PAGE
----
By their very nature, juried exhibitions are eclectic affairs in which the selection process is bound to a number: the sum of the artists submitting their efforts for consideration. And so it goes for the 59th Annual Exhibition of Contemporary Art at Strohl Art Center, a collection of 28 artists chosen from a pool of 450 entrants from all over the country by Steven Harvey and Jennifer Samet, owner and co-director, respectively, of Steven Harvey Fine Arts Project located in the bustling gallery district on Manhattan’s Lower East Side.
Which isn’t to say that juried shows as a whole lack curatorial coherence. In fact, Harvey and Samet’s choices tend to favor representational works with Expressionist and/or Surrealist overtones, a stylistic thread that extends even to the several abstract and outwardly realistic pieces included here. This mix is characteristic of much of the work being done by the emerging artists who show in Lower East Side galleries, including Harvey’s own.
Those qualities are apparent, for example, in a painting by Virginia Sharkey titled “Monday.” Winner of this year’s Bellinger Award, the Annual’s top prize, “Monday” consists of a fiery, overall field of orange shading into red, crossed by lines that curve, bend and in some cases, slice down the face of the composition like surgical incisions. Those are meant, presumably, to break up the surface into geometric planes, with one corner dropping off into an illusion of perspective, as if what we’re seeing floats against a largely unseen void. Sharkey’s work, though, doesn’t appear to be a mere formalist exercise, as its fierce hues — and the presence of a hammer rendered in ghostly black-and-black in the canvas’ upper right quadrant — suggests something much more troubling. The artist describes her work as existential, in which case, “Monday” would appear to be a bad day, indeed.
The Annual’s runner-up VACI Partner Award goes to Tracy Hoffman’s color photomontage, “Helen Frankenthaler on 21st Street and the Dot Motif,” which, as the title suggests, is an homage to the renowned color field painter — one of the few women working in the boy’s-club environment of New York’s postwar Abstract Expressionist scene. Hoffman’s piece centers on a photo of the artist in her studio sometime during the 1950s or ’60s. Seated in front of one of her paintings, she stares defiantly into the camera, pulling on a cigarette with one hand while holding a drink in the other. Her pose projects the same sort of self-mythologizing egoism embraced by the likes of Willem De Kooning and Jackson Pollock, though her tough-as-nails expression could also be construed as a feminist statement; in any case, her eyes betray a hint of vulnerability. Playing off Frankenthaler’s photo, Hoffman enhances it with veils of gauzy color that are in keeping with her subject’s aesthetic — and the conflicted emotions conveyed in her gaze.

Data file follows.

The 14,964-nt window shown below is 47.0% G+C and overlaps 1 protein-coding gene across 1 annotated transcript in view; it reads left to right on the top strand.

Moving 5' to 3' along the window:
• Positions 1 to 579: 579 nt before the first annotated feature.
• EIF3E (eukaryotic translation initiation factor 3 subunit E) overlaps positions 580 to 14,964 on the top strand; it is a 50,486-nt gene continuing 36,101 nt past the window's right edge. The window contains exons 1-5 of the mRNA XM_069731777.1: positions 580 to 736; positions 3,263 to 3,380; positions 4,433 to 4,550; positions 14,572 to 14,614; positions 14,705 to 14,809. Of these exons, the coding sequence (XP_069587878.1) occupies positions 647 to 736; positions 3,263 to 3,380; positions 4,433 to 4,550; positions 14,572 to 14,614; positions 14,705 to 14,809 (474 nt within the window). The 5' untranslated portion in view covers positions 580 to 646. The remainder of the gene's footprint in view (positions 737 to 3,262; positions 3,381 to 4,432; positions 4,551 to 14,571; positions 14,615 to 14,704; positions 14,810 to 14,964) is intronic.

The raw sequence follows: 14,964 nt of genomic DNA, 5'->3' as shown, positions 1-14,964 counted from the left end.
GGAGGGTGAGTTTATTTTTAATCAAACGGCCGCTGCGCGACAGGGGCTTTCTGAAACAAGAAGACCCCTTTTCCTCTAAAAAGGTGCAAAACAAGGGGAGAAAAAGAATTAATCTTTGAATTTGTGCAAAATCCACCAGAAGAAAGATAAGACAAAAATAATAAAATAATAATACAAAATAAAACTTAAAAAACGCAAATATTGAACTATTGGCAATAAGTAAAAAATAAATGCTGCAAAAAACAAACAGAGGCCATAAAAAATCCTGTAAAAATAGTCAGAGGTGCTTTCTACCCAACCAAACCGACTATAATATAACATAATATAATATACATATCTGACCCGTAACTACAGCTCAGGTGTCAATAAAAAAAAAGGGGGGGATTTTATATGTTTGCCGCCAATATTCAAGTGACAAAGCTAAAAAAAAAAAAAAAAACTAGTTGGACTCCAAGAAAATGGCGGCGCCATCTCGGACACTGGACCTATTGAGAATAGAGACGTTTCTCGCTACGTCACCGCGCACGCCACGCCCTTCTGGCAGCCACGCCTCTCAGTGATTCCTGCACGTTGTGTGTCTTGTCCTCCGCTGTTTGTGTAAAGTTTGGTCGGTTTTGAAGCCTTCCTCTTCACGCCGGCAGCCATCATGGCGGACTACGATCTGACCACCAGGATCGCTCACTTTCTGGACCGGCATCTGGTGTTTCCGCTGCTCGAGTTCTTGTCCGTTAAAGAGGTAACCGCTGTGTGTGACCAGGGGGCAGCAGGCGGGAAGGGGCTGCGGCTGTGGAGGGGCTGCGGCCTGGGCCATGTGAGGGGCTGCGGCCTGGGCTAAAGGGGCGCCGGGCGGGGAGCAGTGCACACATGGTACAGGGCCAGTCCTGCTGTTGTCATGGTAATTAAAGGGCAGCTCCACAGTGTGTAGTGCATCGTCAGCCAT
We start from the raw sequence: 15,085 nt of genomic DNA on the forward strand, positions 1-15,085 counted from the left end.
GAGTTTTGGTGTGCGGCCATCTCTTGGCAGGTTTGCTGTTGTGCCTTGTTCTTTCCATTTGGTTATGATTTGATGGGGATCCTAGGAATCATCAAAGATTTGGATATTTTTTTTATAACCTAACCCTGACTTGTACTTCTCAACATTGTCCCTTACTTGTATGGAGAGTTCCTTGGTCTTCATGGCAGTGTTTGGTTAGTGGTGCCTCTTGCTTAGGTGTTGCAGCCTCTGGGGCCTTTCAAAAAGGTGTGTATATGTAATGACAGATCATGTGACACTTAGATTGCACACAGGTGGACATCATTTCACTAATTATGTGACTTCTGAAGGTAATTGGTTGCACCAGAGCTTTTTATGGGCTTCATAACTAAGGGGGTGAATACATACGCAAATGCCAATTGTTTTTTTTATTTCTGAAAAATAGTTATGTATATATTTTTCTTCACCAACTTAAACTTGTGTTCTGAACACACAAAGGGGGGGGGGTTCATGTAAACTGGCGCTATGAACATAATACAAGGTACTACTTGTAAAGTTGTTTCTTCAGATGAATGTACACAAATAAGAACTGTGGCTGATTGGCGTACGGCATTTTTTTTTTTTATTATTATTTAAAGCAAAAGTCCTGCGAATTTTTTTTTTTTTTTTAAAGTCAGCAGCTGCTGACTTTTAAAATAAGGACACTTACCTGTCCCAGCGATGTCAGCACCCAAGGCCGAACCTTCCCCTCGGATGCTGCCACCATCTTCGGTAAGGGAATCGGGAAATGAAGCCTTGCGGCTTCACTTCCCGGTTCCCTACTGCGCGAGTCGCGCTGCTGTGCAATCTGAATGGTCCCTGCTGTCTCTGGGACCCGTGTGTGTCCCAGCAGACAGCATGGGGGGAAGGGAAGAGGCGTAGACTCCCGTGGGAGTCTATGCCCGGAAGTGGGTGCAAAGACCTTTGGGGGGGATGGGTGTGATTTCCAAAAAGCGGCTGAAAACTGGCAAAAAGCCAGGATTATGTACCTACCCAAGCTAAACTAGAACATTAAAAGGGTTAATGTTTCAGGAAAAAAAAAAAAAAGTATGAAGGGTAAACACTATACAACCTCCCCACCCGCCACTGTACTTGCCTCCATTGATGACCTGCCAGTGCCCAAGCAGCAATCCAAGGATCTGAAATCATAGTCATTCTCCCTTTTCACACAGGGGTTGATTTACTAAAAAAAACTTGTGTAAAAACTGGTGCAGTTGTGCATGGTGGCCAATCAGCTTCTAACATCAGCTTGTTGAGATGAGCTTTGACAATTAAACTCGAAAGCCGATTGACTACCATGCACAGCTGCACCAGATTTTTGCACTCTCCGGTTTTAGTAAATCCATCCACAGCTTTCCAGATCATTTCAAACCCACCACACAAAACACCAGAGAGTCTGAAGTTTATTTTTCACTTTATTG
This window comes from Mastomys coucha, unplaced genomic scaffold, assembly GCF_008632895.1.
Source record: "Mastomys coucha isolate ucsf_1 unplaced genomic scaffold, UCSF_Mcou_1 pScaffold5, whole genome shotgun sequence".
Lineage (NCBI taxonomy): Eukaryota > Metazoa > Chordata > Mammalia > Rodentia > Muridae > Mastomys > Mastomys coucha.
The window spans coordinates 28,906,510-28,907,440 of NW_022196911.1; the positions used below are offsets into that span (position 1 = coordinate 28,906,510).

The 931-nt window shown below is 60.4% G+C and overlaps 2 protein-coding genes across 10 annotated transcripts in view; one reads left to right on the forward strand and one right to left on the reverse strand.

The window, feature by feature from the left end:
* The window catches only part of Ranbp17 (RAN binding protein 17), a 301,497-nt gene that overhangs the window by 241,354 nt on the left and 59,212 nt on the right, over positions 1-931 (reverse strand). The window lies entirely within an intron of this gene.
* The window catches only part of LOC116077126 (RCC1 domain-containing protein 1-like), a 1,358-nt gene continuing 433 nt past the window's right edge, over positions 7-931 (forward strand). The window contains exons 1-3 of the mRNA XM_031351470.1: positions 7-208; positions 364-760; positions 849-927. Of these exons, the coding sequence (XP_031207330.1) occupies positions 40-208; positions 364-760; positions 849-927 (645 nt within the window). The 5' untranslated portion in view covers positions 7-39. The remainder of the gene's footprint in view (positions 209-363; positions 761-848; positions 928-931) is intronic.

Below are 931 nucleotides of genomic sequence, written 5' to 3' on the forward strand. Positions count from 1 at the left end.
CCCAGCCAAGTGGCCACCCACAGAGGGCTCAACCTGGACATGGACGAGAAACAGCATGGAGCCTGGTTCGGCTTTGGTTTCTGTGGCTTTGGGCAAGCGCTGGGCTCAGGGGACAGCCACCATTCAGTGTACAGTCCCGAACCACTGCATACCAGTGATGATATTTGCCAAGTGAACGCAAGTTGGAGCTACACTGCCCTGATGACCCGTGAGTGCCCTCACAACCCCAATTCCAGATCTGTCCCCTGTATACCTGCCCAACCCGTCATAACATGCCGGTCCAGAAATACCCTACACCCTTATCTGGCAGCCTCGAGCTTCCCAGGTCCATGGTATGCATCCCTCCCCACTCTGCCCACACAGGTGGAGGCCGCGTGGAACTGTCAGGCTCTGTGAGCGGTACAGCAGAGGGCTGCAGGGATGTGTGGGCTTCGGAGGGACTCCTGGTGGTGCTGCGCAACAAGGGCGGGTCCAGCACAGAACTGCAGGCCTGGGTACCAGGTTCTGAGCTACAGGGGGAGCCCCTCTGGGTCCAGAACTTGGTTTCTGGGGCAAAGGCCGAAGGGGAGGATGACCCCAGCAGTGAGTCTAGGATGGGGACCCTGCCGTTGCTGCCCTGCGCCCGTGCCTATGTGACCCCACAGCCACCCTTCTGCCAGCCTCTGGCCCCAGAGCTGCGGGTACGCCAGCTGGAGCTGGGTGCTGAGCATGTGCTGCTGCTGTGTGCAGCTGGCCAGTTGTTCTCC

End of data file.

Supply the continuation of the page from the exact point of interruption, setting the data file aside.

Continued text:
Meanwhile, Lauren Schiller’s oil painting — recipient of the Harold K. Anderson Memorial Award for second runner-up — evokes a universe of large, contradictory feelings within a small format. “Meditation: Busy Mind” is rendered in tight, exquisite brushstrokes like a Persian miniature, though it abjures the bright jewel-like palette typical of the form. Instead, Schiller opts for washed-out blues, reds and sepia tones, as if she were conjuring a memory. The subject is a low table holding an array of potted plants, candles and incense cones. Joined by an ottoman on the floor, those furnishings evidently comprise an altar meant for private meditation, and Schiller’s frontal composition and addition of a patterned wallpaper backdrop reinforces a sense of calm — except, that is, for a jarring trio of framed images hung just above the table. Each features a image of a tornado touching down on a prairie landscape — an allegory, perhaps, of inner turmoil disrupting peace of mind.
Another intimately scaled painting giving the impression of vague unease — Mark Stemwedel’s “Push” — earns honorable mention for its triptych of seemingly random images, each taking up their own panel: A man in his underwear, an obelisk and a plain chair, proceeding in that order from left to right. How they’re related precisely is unclear, though the unmistakably phallic nature of the obelisk suggests some sort of male anxiety couched as an uneasy dream or the nocturnal stumbling of a sleepwalker.
Among other works worth noting, Dan Hernandez’s “Nocturne” uses Early Renaissance painting as a jumping-off point into a comical Armageddon. It portrays a gigantic Virgin Mary towering over a medieval fortress. She’s seen opening her robe to unleash a horde of avenging angels, who proceed to level the town and its hapless inhabitants with heat rays, like a mash-up of Piero della Francesca and Independence Day. And while Maud Bryt’s nearby abstract sculpture, “I See You,” isn’t meant to be apocalyptic in tone, its juxtaposition with Hernandez’s work makes it hard not to see the remnants of a demolished ruin in her piled jumble of blocks.
The pieces in the show run a gamut of mediums and materials, including an embroidery by Mary Mazziotti (a sort of Day of the Dead rebus) and an enigmatic ceramic tile by Brian Giniewski, which he fabricated with a water-jet cutting machine. Missing, however, are such stalwarts of current practice as video and installation art. But again, this isn’t an oversight so much as it is a reflection of the resurgence in painting and other, more traditional, mediums among young artists today. The result is a lively and engaging selection, reflecting the latest trends in contemporary art.
Howard Halle is editor-at-large and chief art critic for Time Out New York.